Review of Tod Creek’s Mala-Hop.  This is the second cider I’ve had from Tod Creek. The name is a reference to Malahat, Vancouver Island’s dividing mountain between Victoria and its southern tip, and that is a hopped cider.

Ron from DrinkingCider.com brought me two Tod Creek ciders from his Vancouver detour to his Cider Summit Seattle 2015 / WA Cider Week trip!  See here for my review of Tod Creek’s Tod Cider Vancouver Island.

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Cider:  Mala-Hop
Cidery:  Tod Creek
Cidery Location:  Victoria B.C. Canada
ABV:  6.0%
How Supplied:  500ml glass bottle

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Availability:  Vancouver Island, Vancouver, and a couple store in the interior of British Columbia.  They are entering their second season, and have plans to expand into the Kelowna area, possibly Alberta, and hopefully eventually the U.S.

Cider Description:  All juice hard apple cider with triple-hop flavour….

Premium cider with a West Coast bite.  Cruising the Malahat is a rite of passage for most Islanders, the mountain at your side as Finlayson Arm and Saltspring Island creep into view.  Whether you’re heading to Victoria or leaving the capital city, the Malahat is an essential part of Island life.  This hard apple cider is prefect for beer-lovers and cider enthusiasts, featuring a touch of tartness from the Granny Smiths and three different hops delivering that distinct flavour and aroma loved by true hop-heads….

This sparkling cider is all juice — no water added to dilute the great taste.  Mala-Hop is a triple-hopped treat and tastes great on its own or paired with a spicy pepperoni pizza, nachos loaded with jalapenos, or a hearty beef stew….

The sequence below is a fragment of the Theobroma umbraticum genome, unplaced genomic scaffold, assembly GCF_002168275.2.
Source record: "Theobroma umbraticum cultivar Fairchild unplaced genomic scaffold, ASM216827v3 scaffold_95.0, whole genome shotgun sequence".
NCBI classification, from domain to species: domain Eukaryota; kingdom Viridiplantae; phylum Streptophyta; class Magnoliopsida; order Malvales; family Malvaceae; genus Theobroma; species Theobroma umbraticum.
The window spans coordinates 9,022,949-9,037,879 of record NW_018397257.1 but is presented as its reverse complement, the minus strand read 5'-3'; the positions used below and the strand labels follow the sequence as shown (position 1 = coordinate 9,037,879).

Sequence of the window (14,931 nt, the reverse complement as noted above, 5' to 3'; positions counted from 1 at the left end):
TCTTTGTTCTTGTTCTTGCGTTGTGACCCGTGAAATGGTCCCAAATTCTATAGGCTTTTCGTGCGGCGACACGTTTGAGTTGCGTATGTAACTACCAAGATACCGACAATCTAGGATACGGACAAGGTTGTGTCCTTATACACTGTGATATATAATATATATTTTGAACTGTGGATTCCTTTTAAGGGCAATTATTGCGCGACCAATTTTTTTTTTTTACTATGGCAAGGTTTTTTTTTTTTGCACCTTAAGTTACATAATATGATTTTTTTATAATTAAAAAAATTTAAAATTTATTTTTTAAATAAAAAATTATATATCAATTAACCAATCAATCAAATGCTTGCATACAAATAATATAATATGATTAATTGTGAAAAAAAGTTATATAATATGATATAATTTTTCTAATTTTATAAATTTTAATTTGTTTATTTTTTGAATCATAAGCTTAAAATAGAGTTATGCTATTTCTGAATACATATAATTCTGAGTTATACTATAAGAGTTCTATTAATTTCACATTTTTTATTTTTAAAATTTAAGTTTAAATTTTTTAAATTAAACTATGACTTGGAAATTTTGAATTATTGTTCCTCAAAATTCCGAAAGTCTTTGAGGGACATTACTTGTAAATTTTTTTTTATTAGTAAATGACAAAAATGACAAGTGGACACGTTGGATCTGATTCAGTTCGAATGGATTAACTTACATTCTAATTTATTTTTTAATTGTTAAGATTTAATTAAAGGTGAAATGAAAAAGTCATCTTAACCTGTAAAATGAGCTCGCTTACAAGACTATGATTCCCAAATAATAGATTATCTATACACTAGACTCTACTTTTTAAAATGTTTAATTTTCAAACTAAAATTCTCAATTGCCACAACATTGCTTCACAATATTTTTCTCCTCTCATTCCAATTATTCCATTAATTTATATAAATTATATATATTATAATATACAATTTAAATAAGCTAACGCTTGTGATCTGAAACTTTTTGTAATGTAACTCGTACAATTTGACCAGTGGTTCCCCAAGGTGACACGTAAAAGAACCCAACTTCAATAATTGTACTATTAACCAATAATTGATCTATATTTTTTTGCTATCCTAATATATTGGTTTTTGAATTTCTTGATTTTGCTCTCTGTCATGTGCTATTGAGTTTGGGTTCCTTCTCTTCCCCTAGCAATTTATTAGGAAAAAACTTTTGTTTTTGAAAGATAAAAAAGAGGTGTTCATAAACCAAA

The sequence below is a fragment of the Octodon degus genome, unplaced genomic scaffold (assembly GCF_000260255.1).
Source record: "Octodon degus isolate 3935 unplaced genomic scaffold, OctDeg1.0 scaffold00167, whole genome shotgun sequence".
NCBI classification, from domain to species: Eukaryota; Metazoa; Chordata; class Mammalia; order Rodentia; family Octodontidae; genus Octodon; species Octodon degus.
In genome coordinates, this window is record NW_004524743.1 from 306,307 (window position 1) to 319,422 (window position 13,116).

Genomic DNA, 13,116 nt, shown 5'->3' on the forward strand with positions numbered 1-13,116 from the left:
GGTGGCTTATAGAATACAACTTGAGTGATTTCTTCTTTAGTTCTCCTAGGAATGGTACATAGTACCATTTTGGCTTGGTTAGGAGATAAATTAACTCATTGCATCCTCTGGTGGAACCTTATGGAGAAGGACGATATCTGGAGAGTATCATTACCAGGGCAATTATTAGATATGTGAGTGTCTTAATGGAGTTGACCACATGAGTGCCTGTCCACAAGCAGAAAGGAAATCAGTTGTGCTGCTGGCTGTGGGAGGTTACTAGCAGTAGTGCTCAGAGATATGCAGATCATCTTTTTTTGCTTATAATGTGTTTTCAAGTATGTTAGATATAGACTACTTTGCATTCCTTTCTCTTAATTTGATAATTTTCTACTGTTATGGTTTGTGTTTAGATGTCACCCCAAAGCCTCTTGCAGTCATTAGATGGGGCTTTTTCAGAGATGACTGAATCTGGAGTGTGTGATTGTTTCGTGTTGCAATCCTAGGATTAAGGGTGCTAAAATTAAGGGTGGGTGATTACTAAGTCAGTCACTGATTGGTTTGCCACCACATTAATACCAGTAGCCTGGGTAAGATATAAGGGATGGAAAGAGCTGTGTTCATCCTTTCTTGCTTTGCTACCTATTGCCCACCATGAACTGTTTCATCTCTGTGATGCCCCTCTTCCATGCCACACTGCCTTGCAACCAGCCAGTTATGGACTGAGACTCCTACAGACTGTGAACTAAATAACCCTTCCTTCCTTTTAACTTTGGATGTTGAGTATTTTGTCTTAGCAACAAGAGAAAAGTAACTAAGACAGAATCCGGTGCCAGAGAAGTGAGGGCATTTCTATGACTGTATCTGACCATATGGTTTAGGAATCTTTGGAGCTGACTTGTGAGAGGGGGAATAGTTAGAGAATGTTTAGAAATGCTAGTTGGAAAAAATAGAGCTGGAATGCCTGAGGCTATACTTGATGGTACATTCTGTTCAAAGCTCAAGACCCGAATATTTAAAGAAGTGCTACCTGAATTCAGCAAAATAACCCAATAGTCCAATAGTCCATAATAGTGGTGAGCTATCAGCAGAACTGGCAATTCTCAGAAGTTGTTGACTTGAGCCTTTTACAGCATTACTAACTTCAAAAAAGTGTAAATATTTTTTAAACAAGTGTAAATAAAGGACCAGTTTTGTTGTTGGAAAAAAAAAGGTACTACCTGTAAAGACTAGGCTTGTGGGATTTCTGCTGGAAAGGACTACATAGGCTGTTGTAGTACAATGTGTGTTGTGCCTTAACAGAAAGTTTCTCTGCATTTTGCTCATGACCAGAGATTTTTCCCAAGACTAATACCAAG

Ingredients:  apple juice, maple syrup, sulfites, hops….

Hopped cider has been around for years, but only recently in the Pacific NorthWest has it really become discovered and loved by so many. This cider is for the beer drinker, or for anyone who wants to have the tremendous nose and flavour of hops in their cider. Kinda like peanut butter and chocolate….

We use a blend of Granny, Golden, Jona, Sparton apples, and this year we’re also using Mac. In the Mala-Hop is also some cider variety such as Yarlington and Tremlett, with some crab as well. 
The three hops we’re using are Chinook, Sterling and Centennial, all sourced from the organic growners HOOH  (harvest our organic hops) in Liloette, BC.

Cidery Description:  Tod Creek Craft Cider makes small batch, handcrafted cider with BC apples. We source our apples from local trees on Vancouver Island as well as from farmers in the BC interior.  Long, slow fermentation brings about great flavours in the traditional way. We typically ferment each batch for about four months. If you want the super-sweet, watered-down canned stuff, we can’t help you. Our ciders are all-juice blends to bring a clean, crisp, enjoyable drink that goes great with dinner, friends, or all by itself.  As a small batch cider, you’ll notice that each year the ciders will vary slightly, much like a good wine does. Our apples will be influenced by the sun, the amount of rainfall, and other factors, so each year will yield a slightly different taste.  Most of our ciders are coarse filtered, and our hopped cider isn’t filtered at all. Filtering can take some of the flavours out of cider, so we try to limit the amount of filtering we do.